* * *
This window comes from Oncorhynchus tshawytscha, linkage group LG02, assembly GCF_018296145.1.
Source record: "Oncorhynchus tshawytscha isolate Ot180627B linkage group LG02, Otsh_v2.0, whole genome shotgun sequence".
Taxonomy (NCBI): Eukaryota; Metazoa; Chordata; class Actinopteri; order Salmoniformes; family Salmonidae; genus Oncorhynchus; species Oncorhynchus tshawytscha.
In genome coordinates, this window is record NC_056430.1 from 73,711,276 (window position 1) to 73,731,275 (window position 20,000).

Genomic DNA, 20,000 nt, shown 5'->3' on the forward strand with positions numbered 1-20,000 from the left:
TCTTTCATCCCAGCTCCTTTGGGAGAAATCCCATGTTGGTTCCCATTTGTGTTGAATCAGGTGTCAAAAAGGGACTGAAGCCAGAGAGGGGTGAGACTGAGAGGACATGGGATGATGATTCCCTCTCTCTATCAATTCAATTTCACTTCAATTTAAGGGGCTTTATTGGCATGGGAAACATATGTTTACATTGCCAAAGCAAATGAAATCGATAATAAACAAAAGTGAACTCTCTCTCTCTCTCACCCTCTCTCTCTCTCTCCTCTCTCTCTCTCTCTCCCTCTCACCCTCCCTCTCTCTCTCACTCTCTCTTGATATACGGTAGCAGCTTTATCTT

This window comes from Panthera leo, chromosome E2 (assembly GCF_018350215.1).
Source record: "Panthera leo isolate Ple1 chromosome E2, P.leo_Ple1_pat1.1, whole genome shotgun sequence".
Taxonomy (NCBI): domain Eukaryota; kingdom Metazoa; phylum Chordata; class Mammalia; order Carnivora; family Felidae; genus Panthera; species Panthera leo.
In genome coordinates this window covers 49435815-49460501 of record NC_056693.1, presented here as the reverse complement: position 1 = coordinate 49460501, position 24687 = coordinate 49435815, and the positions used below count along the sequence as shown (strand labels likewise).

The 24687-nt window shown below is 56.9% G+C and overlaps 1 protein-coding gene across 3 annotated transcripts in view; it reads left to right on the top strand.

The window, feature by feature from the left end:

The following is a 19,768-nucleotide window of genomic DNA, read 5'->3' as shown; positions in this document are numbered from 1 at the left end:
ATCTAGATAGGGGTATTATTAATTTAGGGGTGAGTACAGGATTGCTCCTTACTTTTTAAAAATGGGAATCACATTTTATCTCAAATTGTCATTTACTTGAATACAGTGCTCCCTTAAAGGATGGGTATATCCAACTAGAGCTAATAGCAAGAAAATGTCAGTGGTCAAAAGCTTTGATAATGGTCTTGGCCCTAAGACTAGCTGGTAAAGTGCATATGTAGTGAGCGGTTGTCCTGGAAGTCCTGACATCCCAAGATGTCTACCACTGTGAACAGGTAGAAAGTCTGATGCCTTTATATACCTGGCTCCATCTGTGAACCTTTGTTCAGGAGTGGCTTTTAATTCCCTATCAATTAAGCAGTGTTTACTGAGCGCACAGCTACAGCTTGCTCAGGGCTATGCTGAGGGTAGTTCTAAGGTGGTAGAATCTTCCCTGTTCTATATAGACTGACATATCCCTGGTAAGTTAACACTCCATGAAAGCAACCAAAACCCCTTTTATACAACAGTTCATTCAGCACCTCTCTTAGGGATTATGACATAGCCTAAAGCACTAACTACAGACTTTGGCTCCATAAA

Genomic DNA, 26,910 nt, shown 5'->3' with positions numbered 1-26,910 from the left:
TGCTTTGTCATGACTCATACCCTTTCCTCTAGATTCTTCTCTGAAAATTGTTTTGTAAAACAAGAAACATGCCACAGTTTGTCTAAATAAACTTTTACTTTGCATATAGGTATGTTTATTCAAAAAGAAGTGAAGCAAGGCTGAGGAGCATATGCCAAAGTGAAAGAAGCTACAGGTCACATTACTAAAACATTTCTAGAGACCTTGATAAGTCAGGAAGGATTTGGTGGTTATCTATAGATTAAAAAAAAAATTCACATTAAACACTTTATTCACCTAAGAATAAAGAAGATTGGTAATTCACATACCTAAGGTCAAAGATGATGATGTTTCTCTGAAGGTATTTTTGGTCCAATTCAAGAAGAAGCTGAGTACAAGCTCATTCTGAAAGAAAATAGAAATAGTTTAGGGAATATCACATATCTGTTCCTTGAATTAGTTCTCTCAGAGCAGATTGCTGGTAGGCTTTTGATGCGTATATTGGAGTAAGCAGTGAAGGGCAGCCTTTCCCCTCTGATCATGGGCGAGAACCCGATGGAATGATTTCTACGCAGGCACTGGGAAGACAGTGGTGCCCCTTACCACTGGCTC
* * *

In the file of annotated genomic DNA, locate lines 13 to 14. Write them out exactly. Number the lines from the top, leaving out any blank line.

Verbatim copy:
The following is a 19,768-nucleotide window of genomic DNA, read 5'->3' as shown; positions in this document are numbered from 1 at the left end:
ATCTAGATAGGGGTATTATTAATTTAGGGGTGAGTACAGGATTGCTCCTTACTTTTTAAAAATGGGAATCACATTTTATCTCAAATTGTCATTTACTTGAATACAGTGCTCCCTTAAAGGATGGGTATATCCAACTAGAGCTAATAGCAAGAAAATGTCAGTGGTCAAAAGCTTTGATAATGGTCTTGGCCCTAAGACTAGCTGGTAAAGTGCATATGTAGTGAGCGGTTGTCCTGGAAGTCCTGACATCCCAAGATGTCTACCACTGTGAACAGGTAGAAAGTCTGATGCCTTTATATACCTGGCTCCATCTGTGAACCTTTGTTCAGGAGTGGCTTTTAATTCCCTATCAATTAAGCAGTGTTTACTGAGCGCACAGCTACAGCTTGCTCAGGGCTATGCTGAGGGTAGTTCTAAGGTGGTAGAATCTTCCCTGTTCTATATAGACTGACATATCCCTGGTAAGTTAACACTCCATGAAAGCAACCAAAACCCCTTTTATACAACAGTTCATTCAGCACCTCTCTTAGGGATTATGACATAGCCTAAAGCACTAACTACAGACTTTGGCTCCATAAA